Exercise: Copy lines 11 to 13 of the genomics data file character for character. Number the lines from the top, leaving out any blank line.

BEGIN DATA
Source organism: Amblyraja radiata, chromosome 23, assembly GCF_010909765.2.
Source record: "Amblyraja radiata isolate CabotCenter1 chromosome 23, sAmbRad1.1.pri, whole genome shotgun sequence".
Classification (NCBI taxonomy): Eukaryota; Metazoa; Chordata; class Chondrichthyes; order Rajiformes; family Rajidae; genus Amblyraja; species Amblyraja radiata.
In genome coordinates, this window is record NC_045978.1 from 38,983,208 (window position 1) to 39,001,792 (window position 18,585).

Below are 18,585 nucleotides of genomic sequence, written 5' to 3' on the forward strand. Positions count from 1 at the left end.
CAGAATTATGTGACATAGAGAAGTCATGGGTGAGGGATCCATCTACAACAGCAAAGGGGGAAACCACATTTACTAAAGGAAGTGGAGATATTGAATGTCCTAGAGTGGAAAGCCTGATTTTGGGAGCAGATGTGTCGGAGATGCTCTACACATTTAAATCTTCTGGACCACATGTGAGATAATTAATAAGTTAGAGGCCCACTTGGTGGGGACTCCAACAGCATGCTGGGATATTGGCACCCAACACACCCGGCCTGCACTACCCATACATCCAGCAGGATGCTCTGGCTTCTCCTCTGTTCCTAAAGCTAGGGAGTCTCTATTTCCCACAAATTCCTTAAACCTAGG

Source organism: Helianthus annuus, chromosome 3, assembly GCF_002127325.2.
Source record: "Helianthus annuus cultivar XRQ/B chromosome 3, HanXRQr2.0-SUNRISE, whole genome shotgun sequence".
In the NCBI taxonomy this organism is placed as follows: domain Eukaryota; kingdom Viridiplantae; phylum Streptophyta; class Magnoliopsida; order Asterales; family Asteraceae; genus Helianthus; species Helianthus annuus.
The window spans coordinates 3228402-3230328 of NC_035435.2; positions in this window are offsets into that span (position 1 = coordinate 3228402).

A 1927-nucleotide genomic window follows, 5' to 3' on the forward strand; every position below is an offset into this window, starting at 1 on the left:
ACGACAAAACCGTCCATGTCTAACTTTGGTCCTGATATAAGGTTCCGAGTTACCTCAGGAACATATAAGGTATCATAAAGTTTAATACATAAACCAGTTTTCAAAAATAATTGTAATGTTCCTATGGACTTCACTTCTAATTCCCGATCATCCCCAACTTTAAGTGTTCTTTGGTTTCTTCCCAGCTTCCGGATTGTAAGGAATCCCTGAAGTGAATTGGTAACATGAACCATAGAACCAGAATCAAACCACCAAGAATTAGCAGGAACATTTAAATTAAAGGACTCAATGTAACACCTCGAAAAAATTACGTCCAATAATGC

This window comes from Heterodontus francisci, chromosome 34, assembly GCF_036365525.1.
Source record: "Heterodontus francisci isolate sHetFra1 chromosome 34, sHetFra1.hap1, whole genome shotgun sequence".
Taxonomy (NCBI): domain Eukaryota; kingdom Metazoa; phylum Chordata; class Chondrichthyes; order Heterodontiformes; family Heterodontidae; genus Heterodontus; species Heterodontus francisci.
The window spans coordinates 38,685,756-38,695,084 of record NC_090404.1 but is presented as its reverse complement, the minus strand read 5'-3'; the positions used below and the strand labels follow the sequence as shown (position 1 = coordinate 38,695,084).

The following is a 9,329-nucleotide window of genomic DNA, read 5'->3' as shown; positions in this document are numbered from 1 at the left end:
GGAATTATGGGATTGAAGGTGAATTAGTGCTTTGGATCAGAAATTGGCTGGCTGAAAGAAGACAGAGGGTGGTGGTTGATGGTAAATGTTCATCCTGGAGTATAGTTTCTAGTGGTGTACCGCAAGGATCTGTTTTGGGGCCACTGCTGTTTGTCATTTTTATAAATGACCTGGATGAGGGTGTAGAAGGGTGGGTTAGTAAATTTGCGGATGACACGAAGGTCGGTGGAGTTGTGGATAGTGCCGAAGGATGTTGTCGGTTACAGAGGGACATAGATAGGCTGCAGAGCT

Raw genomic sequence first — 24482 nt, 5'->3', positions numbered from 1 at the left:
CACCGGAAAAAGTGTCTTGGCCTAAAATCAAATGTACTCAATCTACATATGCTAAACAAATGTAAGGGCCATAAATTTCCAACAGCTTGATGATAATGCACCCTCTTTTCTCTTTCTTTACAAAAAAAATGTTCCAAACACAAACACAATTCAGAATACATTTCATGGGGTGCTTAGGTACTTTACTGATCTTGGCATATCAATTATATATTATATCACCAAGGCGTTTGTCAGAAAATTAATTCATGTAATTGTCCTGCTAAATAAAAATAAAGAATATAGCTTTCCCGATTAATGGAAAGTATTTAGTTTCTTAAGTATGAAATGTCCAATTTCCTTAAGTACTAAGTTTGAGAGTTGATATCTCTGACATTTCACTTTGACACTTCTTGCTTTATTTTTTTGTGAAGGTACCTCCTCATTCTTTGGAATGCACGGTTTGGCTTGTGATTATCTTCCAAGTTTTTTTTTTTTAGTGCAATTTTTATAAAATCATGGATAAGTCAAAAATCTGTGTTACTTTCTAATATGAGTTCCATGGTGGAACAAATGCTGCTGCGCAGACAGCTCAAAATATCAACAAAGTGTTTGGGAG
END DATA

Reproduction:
A 1927-nucleotide genomic window follows, 5' to 3' on the forward strand; every position below is an offset into this window, starting at 1 on the left:
ACGACAAAACCGTCCATGTCTAACTTTGGTCCTGATATAAGGTTCCGAGTTACCTCAGGAACATATAAGGTATCATAAAGTTTAATACATAAACCAGTTTTCAAAAATAATTGTAATGTTCCTATGGACTTCACTTCTAATTCCCGATCATCCCCAACTTTAAGTGTTCTTTGGTTTCTTCCCAGCTTCCGGATTGTAAGGAATCCCTGAAGTGAATTGGTAACATGAACCATAGAACCAGAATCAAACCACCAAGAATTAGCAGGAACATTTAAATTAAAGGACTCAATGTAACACCTCGAAAAAATTACGTCCAATAATGC

This window comes from Heterodontus francisci, chromosome 34, assembly GCF_036365525.1.